The confirmation was held among the immediate family in the hospital chapel. Ula took the name of Saint Veronica. During her illness, she received the sacrament of anointing of the sick three times. One day, when I started praying, asking for Ula’s recovery, my daughter said “Mummy, ask God for me to be healed according to His will. Because God can heal me, but He has planned my whole life and may have a different plan for me. If I reject His will, then I will definitely suffer more or will take the wrong path.” She said that God knew her best and knew what was good for her, and if He wanted to take her to Himself, then nothing would change it and we must trust Him. We gave thanks for every day of her life on earth. One day, Ula felt so depressed. I asked her, “What happened?” She replied that nothing had happened, but she would like to receive the sacrament of confession. Then I said to her that she couldn’t have really sinned lying here in a hospital bed. She answered with a question: “Do you not get angry in your heart, Mummy, when someone or something upsets you?” I realised that I confess these sins during general confession, but rarely in the confessional. Until then, I hadn’t understood the gravity of the smallest sin. Ula taught me to get closer to God and to learn love from Him. We read the Scriptures together in the isolation ward. One day, Ula began to underline particular passages in it. Then I raised my voice, “What are you doing? You scrawled all over the Scripture!” Then Ula replied with a smile on her face: “He’s my God, and I will talk to Him as I want to.” She was right. God often spoke to us through the living word. From then on, I also began to highlight the Scripture passages that touched my heart.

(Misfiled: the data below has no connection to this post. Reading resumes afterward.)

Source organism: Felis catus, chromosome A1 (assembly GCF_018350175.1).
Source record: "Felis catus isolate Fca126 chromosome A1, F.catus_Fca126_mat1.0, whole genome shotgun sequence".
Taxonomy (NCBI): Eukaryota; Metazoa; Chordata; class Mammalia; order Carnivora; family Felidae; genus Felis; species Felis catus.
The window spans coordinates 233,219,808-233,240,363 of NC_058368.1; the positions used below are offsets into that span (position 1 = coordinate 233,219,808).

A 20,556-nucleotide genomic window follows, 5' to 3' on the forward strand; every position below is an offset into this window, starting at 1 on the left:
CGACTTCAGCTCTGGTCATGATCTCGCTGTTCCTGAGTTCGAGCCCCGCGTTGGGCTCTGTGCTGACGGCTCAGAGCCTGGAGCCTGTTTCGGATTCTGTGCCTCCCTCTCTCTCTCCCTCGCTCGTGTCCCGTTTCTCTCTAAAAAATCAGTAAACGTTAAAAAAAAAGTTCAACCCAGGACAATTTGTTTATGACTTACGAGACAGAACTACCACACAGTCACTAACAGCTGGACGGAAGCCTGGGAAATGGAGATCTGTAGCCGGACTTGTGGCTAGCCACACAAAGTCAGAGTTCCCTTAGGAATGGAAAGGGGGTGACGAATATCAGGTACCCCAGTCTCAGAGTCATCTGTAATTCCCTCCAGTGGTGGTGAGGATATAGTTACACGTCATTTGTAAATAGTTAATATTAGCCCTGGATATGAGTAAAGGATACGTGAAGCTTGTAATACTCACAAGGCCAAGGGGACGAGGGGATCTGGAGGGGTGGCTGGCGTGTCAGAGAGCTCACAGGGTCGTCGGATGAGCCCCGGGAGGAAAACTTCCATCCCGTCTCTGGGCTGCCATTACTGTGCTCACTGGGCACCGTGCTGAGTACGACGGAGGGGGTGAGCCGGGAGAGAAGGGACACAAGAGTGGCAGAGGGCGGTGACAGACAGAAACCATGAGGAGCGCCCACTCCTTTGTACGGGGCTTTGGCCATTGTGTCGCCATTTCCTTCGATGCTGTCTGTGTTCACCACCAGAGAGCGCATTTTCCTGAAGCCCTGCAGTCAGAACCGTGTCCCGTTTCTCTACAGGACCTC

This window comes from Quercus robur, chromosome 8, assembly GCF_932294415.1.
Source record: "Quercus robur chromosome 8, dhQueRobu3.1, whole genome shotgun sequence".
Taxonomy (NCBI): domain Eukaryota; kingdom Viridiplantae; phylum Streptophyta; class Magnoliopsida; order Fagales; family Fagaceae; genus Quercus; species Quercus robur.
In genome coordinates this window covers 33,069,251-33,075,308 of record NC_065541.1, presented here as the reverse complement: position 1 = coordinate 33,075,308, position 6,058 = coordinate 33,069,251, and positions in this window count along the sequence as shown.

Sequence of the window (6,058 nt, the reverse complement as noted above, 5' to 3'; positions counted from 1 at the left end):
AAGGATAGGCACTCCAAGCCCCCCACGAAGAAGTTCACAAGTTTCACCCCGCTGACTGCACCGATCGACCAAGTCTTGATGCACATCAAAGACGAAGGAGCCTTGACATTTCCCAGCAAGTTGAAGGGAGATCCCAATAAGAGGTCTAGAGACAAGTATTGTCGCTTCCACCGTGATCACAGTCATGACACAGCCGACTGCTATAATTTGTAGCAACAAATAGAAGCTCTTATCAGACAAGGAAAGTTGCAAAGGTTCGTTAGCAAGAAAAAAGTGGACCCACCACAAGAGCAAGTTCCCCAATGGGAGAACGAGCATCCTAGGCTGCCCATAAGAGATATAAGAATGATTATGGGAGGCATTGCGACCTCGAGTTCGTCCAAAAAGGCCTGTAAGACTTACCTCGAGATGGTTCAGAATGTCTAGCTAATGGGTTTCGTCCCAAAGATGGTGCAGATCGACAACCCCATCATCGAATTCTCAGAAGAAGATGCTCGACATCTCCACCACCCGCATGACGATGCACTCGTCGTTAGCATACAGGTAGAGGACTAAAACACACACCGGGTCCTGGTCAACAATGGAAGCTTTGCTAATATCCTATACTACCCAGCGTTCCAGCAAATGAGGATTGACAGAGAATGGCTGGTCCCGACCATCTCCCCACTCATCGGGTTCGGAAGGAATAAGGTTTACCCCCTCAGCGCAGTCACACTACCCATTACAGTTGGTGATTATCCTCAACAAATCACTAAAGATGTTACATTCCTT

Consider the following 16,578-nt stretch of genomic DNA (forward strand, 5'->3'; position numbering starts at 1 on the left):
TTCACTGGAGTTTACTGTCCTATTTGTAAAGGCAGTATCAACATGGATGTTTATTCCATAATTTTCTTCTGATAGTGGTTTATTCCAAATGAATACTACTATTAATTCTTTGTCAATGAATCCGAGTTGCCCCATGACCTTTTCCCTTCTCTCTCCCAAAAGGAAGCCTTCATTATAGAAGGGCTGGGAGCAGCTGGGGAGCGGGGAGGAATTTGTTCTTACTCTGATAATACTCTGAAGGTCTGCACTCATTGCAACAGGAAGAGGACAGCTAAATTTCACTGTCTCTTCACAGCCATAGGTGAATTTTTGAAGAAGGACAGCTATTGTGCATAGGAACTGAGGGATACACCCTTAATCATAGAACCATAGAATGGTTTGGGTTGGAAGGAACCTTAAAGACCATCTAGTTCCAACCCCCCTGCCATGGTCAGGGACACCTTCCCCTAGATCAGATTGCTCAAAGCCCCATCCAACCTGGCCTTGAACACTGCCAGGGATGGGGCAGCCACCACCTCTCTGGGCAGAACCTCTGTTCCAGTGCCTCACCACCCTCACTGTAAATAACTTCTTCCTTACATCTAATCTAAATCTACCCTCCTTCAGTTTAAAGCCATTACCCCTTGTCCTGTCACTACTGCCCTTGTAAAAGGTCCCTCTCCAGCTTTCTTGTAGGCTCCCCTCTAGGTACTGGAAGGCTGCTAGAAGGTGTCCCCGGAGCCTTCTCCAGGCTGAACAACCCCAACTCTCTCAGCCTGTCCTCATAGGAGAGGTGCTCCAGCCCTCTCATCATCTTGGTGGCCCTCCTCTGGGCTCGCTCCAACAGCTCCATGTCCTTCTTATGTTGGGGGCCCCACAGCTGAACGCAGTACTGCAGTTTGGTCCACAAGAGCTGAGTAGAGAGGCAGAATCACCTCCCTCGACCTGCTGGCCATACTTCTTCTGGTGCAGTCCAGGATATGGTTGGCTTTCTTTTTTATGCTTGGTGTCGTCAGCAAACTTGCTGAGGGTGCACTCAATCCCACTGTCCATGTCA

When a new attack of Ula’s sickness repeatedly came after each block of chemotherapy, the doctors informed us that there was no possibility for further treatment. They said it was over, that we should expect her to die, that the final block of chemotherapy would kill Ula, who already had leukemic infiltrates. She couldn’t swallow saliva. Yet after the chemotherapy, Ula began to swallow and drink water. I called it the work of God. From day to day, she felt better. Everything indicated that she would regain her health. Then we were allowed as a whole family to be with Ula, to stand by her for nearly a month. The dreams she had written down in her testimony — that she would give anything to spend time together with her loved ones — came true. Unfortunately, the final news came that the bad cells had revived.
“Mummy, ask God for me to be healed according to His will. Because God can heal me, but He has planned my whole life and may have a different plan for me”